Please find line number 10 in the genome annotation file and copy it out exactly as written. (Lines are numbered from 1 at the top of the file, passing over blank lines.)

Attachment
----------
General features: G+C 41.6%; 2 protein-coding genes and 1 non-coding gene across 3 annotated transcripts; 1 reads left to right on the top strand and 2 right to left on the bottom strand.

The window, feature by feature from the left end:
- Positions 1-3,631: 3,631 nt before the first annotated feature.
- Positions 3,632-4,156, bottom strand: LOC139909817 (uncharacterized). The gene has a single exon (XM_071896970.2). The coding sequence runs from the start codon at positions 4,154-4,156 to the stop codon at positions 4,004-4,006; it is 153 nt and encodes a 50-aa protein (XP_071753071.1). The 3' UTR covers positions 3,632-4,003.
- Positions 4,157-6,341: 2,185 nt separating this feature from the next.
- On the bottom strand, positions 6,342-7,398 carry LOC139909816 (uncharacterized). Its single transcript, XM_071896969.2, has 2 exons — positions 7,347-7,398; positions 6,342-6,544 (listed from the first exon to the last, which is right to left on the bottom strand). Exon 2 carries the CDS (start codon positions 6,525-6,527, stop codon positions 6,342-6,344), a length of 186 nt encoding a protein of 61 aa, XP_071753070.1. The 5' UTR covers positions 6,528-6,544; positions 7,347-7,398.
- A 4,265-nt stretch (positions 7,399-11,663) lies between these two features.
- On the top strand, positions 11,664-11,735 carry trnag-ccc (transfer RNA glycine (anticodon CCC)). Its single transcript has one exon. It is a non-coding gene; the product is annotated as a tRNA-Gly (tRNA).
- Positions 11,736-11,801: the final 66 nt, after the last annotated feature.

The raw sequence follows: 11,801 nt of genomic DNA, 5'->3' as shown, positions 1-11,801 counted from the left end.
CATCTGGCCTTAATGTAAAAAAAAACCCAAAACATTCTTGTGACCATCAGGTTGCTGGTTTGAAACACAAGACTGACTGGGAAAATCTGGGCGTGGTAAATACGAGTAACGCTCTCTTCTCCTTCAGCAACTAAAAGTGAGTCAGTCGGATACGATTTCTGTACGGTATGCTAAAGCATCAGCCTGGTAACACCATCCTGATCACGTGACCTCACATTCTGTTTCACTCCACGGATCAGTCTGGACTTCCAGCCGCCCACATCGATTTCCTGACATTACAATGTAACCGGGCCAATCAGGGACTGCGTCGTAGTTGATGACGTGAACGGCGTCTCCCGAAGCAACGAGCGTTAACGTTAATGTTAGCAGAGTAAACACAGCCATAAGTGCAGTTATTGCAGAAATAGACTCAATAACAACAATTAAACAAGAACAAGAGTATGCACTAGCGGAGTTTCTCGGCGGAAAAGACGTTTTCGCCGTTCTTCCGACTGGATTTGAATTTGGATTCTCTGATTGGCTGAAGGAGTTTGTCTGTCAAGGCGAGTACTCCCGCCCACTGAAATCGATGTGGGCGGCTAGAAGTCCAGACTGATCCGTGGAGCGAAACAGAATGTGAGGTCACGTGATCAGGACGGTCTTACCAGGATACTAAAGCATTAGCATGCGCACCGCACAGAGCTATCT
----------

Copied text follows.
The raw sequence follows: 11,801 nt of genomic DNA, 5'->3' as shown, positions 1-11,801 counted from the left end.